They are middle-of-the-road in the talent department to be sure, and the roster depth clearly isn’t what it was in their elite years, as the Bruins balance an aging core group with an influx of youthful talent from the next generation. But this is also a proud, talented group with one of the best all-around centers in the NHL in Patrice Bergeron, a former Norris Trophy winner and future Hall of Fame defenseman in Zdeno Chara, a legitimate Hart Trophy candidate and in-his-prime All-Star left winger in Brad Marchand, an emerging 20-year-old offensive superstar in David Pastrnak and a former Vezina Trophy winning goaltender still in his prime in Tuukka Rask.

That doesn’t even mention high-end players David Krejci, David Backes and Torey Krug that are game-changing talents in their own right.

Combine that with the other players on the Bruins roster and this is a team interspersed with proud Stanley Cup winning players and enough talent to still take care of business in the final eight games and punch their playoff ticket. Winning a Cup in 2011 can never be taken away from Chara, Krejci, Bergeron, Marchand, Rask and Adam McQuaid, and neither can the seven straight seasons in the playoffs under Claude Julien.

But there’s a danger now of some late-in-the-game tarnish on Black and Gold legacies for some of those distinguished, proud players if they once again collapse down the stretch this season and miss the playoffs for the third year in a row with a late-season nosedive. Four consecutive regulation losses have cast doubt into everything for the Bruins and roused all the same old uncomfortable questions from the past three years.

Bergeron and Marchand need to find their best games and dominate the way elite players do in big-game situations like Saturday night vs. the Isles. Pastrnak, Brandon Carlo and Frank Vatrano need to show they're ready for the playoffs.Rask needs to finally show he's ready to shine as a No. 1 goalie and lead his team to victory in a big game rather than buckle under weighty pressure.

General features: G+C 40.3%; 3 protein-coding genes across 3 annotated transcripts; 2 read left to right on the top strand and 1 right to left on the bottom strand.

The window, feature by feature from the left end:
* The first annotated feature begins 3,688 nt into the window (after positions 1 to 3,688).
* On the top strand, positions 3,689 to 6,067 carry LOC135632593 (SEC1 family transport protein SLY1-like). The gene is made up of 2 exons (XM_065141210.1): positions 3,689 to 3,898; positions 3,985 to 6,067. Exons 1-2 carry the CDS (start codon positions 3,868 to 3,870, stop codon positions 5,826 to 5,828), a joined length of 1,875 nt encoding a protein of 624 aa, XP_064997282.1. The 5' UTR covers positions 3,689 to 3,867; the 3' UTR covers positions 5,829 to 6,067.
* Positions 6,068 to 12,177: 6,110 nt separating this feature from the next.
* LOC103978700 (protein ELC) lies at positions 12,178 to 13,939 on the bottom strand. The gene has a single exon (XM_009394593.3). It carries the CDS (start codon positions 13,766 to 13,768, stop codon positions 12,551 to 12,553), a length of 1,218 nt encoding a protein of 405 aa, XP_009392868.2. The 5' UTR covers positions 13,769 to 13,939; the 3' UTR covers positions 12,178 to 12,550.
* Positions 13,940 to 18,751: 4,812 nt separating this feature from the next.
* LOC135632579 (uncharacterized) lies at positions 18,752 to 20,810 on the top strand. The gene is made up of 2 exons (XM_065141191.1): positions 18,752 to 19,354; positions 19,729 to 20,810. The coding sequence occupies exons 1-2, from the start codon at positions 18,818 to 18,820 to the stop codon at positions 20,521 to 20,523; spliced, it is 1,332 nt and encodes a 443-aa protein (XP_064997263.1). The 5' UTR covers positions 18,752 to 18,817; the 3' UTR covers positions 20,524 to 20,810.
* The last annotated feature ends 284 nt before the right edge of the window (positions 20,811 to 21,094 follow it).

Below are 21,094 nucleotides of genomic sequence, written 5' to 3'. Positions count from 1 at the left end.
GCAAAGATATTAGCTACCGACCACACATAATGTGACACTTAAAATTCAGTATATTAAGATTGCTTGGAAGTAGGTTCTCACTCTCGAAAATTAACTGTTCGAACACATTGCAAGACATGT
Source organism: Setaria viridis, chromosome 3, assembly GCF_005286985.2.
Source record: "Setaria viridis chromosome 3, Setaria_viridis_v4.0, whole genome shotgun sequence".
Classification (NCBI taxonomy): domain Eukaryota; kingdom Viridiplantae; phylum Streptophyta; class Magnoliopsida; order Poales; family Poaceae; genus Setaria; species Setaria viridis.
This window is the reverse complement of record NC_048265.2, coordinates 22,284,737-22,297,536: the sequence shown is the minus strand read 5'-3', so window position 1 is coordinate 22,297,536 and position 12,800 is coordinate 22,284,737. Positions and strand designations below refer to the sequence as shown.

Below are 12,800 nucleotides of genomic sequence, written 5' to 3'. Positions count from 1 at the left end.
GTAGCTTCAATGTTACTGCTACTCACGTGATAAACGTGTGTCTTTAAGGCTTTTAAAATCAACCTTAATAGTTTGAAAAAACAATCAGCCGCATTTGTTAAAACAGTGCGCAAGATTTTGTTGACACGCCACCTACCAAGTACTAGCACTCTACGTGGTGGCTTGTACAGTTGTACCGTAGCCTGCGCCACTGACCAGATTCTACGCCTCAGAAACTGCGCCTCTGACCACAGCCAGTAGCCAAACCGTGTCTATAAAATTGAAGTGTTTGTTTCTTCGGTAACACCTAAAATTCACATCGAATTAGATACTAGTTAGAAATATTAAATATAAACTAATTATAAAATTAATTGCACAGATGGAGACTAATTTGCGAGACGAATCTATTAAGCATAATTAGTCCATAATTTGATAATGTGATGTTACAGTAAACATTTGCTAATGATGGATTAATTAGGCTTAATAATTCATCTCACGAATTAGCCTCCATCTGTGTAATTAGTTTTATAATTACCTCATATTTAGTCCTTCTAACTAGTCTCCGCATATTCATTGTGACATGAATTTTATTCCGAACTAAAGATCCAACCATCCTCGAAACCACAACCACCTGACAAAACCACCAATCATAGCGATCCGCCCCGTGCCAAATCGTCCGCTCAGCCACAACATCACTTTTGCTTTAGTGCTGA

“This is their legacy, those guys. They are Stanley Cup champions and they missed last year. Each year we talk about writing our own story, and I believe that because guys come and go,” said coach Bruce Cassidy. “But generally there is a core group of guys and it’s their legacy. I’m sure they want to reach the playoffs and get back to being a Stanley Cup contender every year.

“That’s what they want and to a man I’m sure they would tell you that. I do believe that they believe it’s different [this season]. Until you change the course of your results, those questions are going to come. We have to change the results to make then go away. One week of not getting results that we want doesn’t mean we’re panicking, but we do understand what’s at stake. We want to be playing in April and May.”

If the Bruins can’t pull out a win on Saturday night against the Islanders, who just pushed even with them at 82 points on the season, then their playoff lives will no longer be under their own control anymore. It will become another late-season choke job by a team that will have its character and courage questioned. The highs of six years ago will be matched by the bitter lows of the past three seasons.

People won’t talk about a scrappy, little underdog Bruins team that just couldn’t get over the hump once again. Instead, they’ll lament a formerly proud, tough-minded group of hockey players that somehow turned into NHL tomato cans all too willing to play the victim once the going got tough late in the regular season.

That’s no way to go out if you’ve ever had your name etched on Lord Stanley’s Cup, and the Bruins that know better should be taking that to heart right now.